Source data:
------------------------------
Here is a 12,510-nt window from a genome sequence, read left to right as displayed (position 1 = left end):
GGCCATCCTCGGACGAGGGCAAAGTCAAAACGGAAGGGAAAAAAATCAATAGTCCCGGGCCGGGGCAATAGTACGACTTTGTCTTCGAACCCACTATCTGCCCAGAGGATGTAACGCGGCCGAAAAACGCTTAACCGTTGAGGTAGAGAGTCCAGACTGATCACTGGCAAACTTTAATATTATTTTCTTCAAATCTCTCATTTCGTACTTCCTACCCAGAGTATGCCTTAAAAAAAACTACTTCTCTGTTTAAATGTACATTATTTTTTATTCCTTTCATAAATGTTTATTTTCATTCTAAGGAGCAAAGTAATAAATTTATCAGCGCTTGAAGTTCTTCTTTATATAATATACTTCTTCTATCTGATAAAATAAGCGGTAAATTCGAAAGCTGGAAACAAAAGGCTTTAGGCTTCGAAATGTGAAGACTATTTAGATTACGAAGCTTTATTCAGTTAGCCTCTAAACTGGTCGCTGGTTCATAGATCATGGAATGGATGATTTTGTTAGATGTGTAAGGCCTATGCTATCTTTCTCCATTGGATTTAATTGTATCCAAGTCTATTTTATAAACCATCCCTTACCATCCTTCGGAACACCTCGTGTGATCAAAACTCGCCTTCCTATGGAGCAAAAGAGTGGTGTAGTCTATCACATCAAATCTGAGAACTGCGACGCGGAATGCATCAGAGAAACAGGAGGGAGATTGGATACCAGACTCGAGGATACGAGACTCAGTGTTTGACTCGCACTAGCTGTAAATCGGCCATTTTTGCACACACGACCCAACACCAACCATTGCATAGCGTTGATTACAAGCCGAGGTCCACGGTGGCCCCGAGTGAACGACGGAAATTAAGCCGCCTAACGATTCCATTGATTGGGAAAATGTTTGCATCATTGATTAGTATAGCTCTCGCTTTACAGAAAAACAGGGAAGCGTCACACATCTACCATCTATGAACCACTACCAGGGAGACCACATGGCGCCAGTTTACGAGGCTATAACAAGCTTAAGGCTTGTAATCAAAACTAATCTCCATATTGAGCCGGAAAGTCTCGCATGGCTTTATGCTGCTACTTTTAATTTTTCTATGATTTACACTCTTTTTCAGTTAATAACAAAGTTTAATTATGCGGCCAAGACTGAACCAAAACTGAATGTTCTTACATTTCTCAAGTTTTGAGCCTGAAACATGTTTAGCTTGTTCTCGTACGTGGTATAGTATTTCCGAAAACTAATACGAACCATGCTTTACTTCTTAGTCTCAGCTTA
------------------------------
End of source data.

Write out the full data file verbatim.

Here is a 12,510-nt window from a genome sequence, read left to right as displayed (position 1 = left end):
GGCCATCCTCGGACGAGGGCAAAGTCAAAACGGAAGGGAAAAAAATCAATAGTCCCGGGCCGGGGCAATAGTACGACTTTGTCTTCGAACCCACTATCTGCCCAGAGGATGTAACGCGGCCGAAAAACGCTTAACCGTTGAGGTAGAGAGTCCAGACTGATCACTGGCAAACTTTAATATTATTTTCTTCAAATCTCTCATTTCGTACTTCCTACCCAGAGTATGCCTTAAAAAAAACTACTTCTCTGTTTAAATGTACATTATTTTTTATTCCTTTCATAAATGTTTATTTTCATTCTAAGGAGCAAAGTAATAAATTTATCAGCGCTTGAAGTTCTTCTTTATATAATATACTTCTTCTATCTGATAAAATAAGCGGTAAATTCGAAAGCTGGAAACAAAAGGCTTTAGGCTTCGAAATGTGAAGACTATTTAGATTACGAAGCTTTATTCAGTTAGCCTCTAAACTGGTCGCTGGTTCATAGATCATGGAATGGATGATTTTGTTAGATGTGTAAGGCCTATGCTATCTTTCTCCATTGGATTTAATTGTATCCAAGTCTATTTTATAAACCATCCCTTACCATCCTTCGGAACACCTCGTGTGATCAAAACTCGCCTTCCTATGGAGCAAAAGAGTGGTGTAGTCTATCACATCAAATCTGAGAACTGCGACGCGGAATGCATCAGAGAAACAGGAGGGAGATTGGATACCAGACTCGAGGATACGAGACTCAGTGTTTGACTCGCACTAGCTGTAAATCGGCCATTTTTGCACACACGACCCAACACCAACCATTGCATAGCGTTGATTACAAGCCGAGGTCCACGGTGGCCCCGAGTGAACGACGGAAATTAAGCCGCCTAACGATTCCATTGATTGGGAAAATGTTTGCATCATTGATTAGTATAGCTCTCGCTTTACAGAAAAACAGGGAAGCGTCACACATCTACCATCTATGAACCACTACCAGGGAGACCACATGGCGCCAGTTTACGAGGCTATAACAAGCTTAAGGCTTGTAATCAAAACTAATCTCCATATTGAGCCGGAAAGTCTCGCATGGCTTTATGCTGCTACTTTTAATTTTTCTATGATTTACACTCTTTTTCAGTTAATAACAAAGTTTAATTATGCGGCCAAGACTGAACCAAAACTGAATGTTCTTACATTTCTCAAGTTTTGAGCCTGAAACATGTTTAGCTTGTTCTCGTACGTGGTATAGTATTTCCGAAAACTAATACGAACCATGCTTTACTTCTTAGTCTCAGCTTA